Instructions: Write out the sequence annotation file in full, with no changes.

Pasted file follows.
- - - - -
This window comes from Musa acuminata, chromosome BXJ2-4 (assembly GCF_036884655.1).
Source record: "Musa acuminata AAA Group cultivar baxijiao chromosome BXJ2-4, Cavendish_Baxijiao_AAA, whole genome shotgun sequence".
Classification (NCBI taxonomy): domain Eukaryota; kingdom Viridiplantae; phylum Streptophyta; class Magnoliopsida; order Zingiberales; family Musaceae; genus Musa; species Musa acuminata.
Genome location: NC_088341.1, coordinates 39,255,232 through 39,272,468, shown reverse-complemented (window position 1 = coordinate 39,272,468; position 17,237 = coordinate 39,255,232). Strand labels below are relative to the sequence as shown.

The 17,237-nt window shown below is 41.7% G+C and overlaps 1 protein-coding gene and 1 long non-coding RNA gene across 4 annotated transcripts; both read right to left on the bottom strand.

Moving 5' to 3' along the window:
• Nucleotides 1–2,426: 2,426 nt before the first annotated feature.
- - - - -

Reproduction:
This window comes from Musa acuminata, chromosome BXJ2-4 (assembly GCF_036884655.1).
Source record: "Musa acuminata AAA Group cultivar baxijiao chromosome BXJ2-4, Cavendish_Baxijiao_AAA, whole genome shotgun sequence".
Classification (NCBI taxonomy): domain Eukaryota; kingdom Viridiplantae; phylum Streptophyta; class Magnoliopsida; order Zingiberales; family Musaceae; genus Musa; species Musa acuminata.
Genome location: NC_088341.1, coordinates 39,255,232 through 39,272,468, shown reverse-complemented (window position 1 = coordinate 39,272,468; position 17,237 = coordinate 39,255,232). Strand labels below are relative to the sequence as shown.

The 17,237-nt window shown below is 41.7% G+C and overlaps 1 protein-coding gene and 1 long non-coding RNA gene across 4 annotated transcripts; both read right to left on the bottom strand.

Moving 5' to 3' along the window:
• Nucleotides 1–2,426: 2,426 nt before the first annotated feature.